Students taught me to look beyond what is often shown-“The Hornbill style Nagaland”. My broad chest becomes broader with pride with a thought that my students taught me about the real Nagaland without any hesitation or shame. This introduction to the world which is in dire need of ‘transformation’ shaped up my relation with this land of warriors and glorious history. I am truly happy to have found ‘socially awakened’ students around me those who are willing to sacrifice anything to make our Nagaland a better place. I feel if we are going to attempt to create something new, something better; then the first thing that we have to sacrifice is our ‘ignorance’. Todays’ generation is well-read and intellectual, they know who they are and what they are. The Modern Naga generation knows what to expect from the world around them and their country at large. Todays’ generation knows how to ask questions and find the answers. They know their rights and duties as well. The modern Naga generation has developed a cosmopolitan personality and outlook which is something extremely positive that I have observed. In this regard, I would love to quote a simple incident that still brings a spark to my eyes. As usual, I was gathering students nearby the parking area of Tetso and we were discussing ‘Social evolution of man and the question of his identity. After lots of debates, someone from the group asked a question about the state I was born in and how I see my relation to it through the family or a community I was born in. I never expected such an intelligent question which made me go ‘mute’; because since my childhood, I was raised in a free environment where cultural, community identity, or religious identity did not have any presence. We back at home, always considered ourselves Indians, firstly and lastly, never thought of regional, social, linguistic, or geographic identities. Seeing me smiling foolishly without saying anything, she made me listen to her brief lecture on the history of Marathas (or Marrahttas as she pronounced) and Maharashtra and complained that I never tell them the stories of my state and culture. I was really impressed to see her wide knowledge and silently thanked her Parents and Teachers. Then thereafter, a few days later, some evening I got a beautiful gift from her, a symbol of the union of identities – the Maratha/Marathi and the Naga- two stickers for my Motorcycle which I proudly exhibit.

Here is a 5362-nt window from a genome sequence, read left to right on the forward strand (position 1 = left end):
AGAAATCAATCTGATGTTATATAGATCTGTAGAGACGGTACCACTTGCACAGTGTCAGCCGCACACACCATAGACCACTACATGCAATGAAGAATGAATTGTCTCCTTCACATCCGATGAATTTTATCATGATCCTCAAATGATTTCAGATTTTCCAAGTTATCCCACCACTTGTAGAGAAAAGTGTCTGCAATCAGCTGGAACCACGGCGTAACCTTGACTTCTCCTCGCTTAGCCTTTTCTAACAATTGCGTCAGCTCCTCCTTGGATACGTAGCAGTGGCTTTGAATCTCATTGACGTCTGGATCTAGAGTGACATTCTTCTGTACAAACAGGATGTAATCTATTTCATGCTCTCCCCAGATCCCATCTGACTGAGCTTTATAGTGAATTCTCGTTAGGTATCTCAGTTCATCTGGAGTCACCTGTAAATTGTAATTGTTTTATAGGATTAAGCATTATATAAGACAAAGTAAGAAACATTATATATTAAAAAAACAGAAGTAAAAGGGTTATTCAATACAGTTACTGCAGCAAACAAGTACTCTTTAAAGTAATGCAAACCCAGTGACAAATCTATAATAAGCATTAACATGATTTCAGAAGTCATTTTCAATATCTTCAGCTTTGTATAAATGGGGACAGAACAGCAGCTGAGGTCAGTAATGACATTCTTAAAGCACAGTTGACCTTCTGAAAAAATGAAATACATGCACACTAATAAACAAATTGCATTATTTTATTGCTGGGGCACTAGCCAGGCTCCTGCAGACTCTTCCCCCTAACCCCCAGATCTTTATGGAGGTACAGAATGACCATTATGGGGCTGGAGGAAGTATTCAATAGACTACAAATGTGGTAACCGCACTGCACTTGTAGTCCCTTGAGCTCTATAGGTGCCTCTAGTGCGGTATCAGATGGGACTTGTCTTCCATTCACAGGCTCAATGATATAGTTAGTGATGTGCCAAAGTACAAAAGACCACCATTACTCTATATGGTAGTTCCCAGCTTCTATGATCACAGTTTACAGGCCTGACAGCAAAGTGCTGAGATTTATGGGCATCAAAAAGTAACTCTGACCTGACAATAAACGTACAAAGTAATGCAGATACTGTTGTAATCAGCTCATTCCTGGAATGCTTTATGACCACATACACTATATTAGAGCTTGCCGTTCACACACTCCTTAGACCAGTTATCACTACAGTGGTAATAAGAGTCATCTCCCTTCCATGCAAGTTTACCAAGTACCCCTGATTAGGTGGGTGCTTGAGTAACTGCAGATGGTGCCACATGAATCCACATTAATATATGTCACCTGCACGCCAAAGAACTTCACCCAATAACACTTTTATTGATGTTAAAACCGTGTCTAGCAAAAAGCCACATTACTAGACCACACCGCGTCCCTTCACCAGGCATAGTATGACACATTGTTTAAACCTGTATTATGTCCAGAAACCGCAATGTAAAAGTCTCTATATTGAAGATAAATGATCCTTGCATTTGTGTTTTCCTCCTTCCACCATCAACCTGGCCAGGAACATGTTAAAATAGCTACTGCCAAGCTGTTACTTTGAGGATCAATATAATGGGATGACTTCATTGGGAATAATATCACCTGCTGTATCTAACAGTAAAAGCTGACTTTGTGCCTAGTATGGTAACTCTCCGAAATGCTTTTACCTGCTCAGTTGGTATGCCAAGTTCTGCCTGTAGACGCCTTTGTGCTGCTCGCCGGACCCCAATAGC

Such experiences and incidents have given hope to me. The unconditional acceptance of each other as humans, who encounters us in our life with or without the baggage of ‘identities’ is I think a social ‘wisdom’ that all of us should inculcate if we wish to see a peaceful, caring, just & fair and tolerant world. Also, there was another student who shared his dream with me to build a Church where ‘the way of Christ will be practiced by ALL’ irrespective of religious identities. He called the Church of his imagination ‘The Freedom Church’. You see, how blessed I am. I am surrounded by the students who teach me so many things. I think such teachings and learning only helps us to evolve as human being.